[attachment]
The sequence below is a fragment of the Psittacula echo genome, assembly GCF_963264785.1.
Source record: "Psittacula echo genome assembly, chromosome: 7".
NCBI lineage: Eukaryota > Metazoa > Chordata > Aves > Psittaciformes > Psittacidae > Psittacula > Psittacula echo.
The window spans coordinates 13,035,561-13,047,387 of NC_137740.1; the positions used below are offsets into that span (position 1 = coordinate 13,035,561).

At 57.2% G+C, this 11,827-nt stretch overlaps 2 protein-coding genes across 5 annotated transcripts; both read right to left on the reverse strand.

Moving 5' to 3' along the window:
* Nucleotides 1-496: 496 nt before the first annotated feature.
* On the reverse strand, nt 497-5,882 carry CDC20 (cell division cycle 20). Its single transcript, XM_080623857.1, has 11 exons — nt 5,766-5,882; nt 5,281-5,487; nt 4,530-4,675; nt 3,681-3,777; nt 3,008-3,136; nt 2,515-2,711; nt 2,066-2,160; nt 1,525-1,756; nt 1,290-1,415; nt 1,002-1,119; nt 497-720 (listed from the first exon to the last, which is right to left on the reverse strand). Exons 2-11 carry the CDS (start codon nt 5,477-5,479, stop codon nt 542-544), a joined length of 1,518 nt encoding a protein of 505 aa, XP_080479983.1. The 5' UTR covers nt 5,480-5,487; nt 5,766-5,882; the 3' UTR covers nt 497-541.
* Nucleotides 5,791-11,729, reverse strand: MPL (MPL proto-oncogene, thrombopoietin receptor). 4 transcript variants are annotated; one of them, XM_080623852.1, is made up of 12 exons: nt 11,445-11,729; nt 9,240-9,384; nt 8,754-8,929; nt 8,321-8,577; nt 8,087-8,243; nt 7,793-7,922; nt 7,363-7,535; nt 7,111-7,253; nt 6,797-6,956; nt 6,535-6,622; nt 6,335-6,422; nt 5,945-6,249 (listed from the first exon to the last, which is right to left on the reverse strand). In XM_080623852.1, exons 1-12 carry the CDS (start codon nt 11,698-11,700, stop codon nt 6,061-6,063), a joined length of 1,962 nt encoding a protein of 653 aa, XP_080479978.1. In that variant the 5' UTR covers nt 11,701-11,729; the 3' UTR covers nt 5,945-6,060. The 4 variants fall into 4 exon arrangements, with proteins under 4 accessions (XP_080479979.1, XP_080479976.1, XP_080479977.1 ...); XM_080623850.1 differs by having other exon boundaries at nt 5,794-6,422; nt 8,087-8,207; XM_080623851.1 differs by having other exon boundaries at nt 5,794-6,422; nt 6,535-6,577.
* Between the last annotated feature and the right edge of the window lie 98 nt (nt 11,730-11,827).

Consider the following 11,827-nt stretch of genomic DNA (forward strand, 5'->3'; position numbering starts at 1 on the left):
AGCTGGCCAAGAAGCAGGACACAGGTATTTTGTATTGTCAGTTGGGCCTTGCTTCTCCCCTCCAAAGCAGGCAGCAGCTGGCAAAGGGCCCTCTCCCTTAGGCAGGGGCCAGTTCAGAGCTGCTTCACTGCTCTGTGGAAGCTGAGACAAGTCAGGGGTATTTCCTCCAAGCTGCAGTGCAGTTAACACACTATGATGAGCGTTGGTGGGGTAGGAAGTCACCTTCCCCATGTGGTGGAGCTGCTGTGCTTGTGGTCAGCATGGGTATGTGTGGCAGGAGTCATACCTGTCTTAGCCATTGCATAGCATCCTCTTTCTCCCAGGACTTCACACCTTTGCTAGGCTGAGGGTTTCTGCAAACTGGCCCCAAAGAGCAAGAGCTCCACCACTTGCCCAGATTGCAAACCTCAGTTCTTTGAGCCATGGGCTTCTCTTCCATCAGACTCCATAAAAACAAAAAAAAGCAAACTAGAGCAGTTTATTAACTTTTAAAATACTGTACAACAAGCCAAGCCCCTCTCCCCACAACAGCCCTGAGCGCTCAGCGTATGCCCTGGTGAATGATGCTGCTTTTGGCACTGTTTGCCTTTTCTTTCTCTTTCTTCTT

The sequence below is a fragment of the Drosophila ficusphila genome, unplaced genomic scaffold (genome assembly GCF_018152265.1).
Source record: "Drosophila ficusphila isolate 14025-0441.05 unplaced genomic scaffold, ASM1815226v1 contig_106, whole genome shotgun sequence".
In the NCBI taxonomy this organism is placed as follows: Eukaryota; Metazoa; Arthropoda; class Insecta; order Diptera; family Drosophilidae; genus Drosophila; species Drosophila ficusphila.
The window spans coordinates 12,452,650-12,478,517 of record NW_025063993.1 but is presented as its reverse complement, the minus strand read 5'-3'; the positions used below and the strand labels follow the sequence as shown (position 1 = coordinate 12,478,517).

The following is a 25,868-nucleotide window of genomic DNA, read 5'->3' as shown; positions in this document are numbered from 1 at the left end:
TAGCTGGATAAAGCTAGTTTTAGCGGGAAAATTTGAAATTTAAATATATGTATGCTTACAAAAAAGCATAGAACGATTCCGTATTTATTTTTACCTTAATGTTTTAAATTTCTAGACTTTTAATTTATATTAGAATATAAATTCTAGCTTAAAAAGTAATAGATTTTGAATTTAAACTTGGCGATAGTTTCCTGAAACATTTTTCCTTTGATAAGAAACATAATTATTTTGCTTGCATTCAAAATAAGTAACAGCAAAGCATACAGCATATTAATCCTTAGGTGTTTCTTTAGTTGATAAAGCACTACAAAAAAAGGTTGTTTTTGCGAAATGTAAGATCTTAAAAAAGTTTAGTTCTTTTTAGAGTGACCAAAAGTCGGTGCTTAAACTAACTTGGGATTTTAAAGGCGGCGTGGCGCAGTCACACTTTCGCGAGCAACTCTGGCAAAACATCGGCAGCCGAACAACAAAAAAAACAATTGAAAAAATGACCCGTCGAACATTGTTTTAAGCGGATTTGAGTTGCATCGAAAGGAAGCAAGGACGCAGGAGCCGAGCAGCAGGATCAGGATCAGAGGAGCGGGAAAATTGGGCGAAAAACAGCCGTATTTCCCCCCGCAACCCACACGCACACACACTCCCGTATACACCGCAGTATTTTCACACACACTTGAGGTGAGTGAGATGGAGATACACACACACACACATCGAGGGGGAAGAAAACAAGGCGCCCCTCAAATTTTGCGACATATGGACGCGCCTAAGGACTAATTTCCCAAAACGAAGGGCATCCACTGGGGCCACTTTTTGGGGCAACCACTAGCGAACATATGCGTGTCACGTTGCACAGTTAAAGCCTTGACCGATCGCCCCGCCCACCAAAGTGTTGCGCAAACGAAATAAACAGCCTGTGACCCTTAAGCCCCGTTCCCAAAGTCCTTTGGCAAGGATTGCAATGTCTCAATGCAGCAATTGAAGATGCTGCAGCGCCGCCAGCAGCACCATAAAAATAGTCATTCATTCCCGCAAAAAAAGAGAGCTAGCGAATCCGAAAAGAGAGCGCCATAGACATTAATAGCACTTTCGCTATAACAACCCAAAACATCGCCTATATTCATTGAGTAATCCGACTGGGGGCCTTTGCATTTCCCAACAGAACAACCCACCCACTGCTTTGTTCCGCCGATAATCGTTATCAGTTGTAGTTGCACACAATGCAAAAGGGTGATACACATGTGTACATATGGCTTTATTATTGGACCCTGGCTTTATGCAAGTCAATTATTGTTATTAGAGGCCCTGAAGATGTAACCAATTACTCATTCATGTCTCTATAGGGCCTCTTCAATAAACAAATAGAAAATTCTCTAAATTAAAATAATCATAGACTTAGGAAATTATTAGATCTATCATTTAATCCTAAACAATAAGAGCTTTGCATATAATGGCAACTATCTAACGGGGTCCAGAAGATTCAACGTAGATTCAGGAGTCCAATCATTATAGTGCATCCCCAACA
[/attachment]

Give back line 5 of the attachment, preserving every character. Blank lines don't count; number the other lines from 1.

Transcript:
At 57.2% G+C, this 11,827-nt stretch overlaps 2 protein-coding genes across 5 annotated transcripts; both read right to left on the reverse strand.